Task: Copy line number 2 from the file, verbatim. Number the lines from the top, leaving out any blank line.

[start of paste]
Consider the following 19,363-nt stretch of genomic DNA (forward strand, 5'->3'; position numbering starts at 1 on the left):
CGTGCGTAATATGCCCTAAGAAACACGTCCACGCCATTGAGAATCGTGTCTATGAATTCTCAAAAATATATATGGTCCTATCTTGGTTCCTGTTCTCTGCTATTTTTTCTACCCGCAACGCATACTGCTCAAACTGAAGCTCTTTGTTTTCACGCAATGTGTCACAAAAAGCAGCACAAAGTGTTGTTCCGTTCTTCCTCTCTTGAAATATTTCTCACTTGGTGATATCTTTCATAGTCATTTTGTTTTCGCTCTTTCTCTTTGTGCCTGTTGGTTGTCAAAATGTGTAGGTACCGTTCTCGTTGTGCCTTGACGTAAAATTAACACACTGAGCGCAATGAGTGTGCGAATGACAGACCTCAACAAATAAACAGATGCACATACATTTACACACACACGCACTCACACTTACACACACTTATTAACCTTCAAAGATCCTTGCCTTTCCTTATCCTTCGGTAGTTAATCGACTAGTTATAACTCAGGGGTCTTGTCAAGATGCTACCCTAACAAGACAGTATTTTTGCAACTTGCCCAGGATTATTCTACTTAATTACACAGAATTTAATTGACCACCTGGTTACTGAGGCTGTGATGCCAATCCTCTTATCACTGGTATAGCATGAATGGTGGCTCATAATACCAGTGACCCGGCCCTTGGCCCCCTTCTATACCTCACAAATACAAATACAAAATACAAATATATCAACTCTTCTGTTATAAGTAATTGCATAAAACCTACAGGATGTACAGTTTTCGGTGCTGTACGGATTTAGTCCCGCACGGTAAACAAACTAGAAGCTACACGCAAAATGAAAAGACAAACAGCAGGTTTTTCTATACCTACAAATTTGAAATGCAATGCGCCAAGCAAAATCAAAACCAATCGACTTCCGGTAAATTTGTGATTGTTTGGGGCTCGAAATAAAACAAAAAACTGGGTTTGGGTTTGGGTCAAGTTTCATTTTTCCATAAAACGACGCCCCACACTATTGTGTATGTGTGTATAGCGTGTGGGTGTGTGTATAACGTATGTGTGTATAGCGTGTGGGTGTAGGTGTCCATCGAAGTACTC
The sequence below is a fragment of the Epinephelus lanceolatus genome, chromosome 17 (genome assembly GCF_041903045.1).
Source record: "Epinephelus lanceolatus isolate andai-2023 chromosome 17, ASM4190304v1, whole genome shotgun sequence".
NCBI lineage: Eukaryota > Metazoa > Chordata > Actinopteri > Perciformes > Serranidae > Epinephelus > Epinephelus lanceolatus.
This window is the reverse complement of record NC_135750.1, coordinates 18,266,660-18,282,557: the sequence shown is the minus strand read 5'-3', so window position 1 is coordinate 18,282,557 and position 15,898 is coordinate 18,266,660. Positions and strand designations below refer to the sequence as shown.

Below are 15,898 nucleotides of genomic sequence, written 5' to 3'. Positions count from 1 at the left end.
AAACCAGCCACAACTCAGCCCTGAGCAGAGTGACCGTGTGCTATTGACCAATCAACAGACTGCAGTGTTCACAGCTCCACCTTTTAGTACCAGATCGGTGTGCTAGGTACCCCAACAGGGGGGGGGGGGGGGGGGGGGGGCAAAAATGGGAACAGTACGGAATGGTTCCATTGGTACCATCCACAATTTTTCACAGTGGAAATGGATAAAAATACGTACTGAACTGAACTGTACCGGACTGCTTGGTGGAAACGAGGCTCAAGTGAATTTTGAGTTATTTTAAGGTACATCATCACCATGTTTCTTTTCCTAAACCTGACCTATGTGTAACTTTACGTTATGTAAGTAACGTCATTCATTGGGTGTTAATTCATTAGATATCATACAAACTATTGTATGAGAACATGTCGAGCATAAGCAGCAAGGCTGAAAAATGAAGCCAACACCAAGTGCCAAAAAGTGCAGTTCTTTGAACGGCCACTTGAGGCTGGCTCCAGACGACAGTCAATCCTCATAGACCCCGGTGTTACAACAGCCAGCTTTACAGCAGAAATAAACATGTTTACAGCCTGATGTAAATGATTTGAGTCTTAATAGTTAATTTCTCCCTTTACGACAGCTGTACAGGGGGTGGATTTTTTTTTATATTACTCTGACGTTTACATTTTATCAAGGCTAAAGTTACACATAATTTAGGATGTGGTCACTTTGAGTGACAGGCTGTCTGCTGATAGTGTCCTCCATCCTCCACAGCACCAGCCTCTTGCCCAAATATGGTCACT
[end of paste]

CGTGCGTAATATGCCCTAAGAAACACGTCCACGCCATTGAGAATCGTGTCTATGAATTCTCAAAAATATATATGGTCCTATCTTGGTTCCTGTTCTCTGCTATTTTTTCTACCCGCAACGCATACTGCTCAAACTGAAGCTCTTTGTTTTCACGCAATGTGTCACAAAAAGCAGCACAAAGTGTTGTTCCGTTCTTCCTCTCTTGAAATATTTCTCACTTGGTGATATCTTTCATAGTCATTTTGTTTTCGCTCTTTCTCTTTGTGCCTGTTGGTTGTCAAAATGTGTAGGTACCGTTCTCGTTGTGCCTTGACGTAAAATTAACACACTGAGCGCAATGAGTGTGCGAATGACAGACCTCAACAAATAAACAGATGCACATACATTTACACACACACGCACTCACACTTACACACACTTATTAACCTTCAAAGATCCTTGCCTTTCCTTATCCTTCGGTAGTTAATCGACTAGTTATAACTCAGGGGTCTTGTCAAGATGCTACCCTAACAAGACAGTATTTTTGCAACTTGCCCAGGATTATTCTACTTAATTACACAGAATTTAATTGACCACCTGGTTACTGAGGCTGTGATGCCAATCCTCTTATCACTGGTATAGCATGAATGGTGGCTCATAATACCAGTGACCCGGCCCTTGGCCCCCTTCTATACCTCACAAATACAAATACAAAATACAAATATATCAACTCTTCTGTTATAAGTAATTGCATAAAACCTACAGGATGTACAGTTTTCGGTGCTGTACGGATTTAGTCCCGCACGGTAAACAAACTAGAAGCTACACGCAAAATGAAAAGACAAACAGCAGGTTTTTCTATACCTACAAATTTGAAATGCAATGCGCCAAGCAAAATCAAAACCAATCGACTTCCGGTAAATTTGTGATTGTTTGGGGCTCGAAATAAAACAAAAAACTGGGTTTGGGTTTGGGTCAAGTTTCATTTTTCCATAAAACGACGCCCCACACTATTGTGTATGTGTGTATAGCGTGTGGGTGTGTGTATAACGTATGTGTGTATAGCGTGTGGGTGTAGGTGTCCATCGAAGTACTC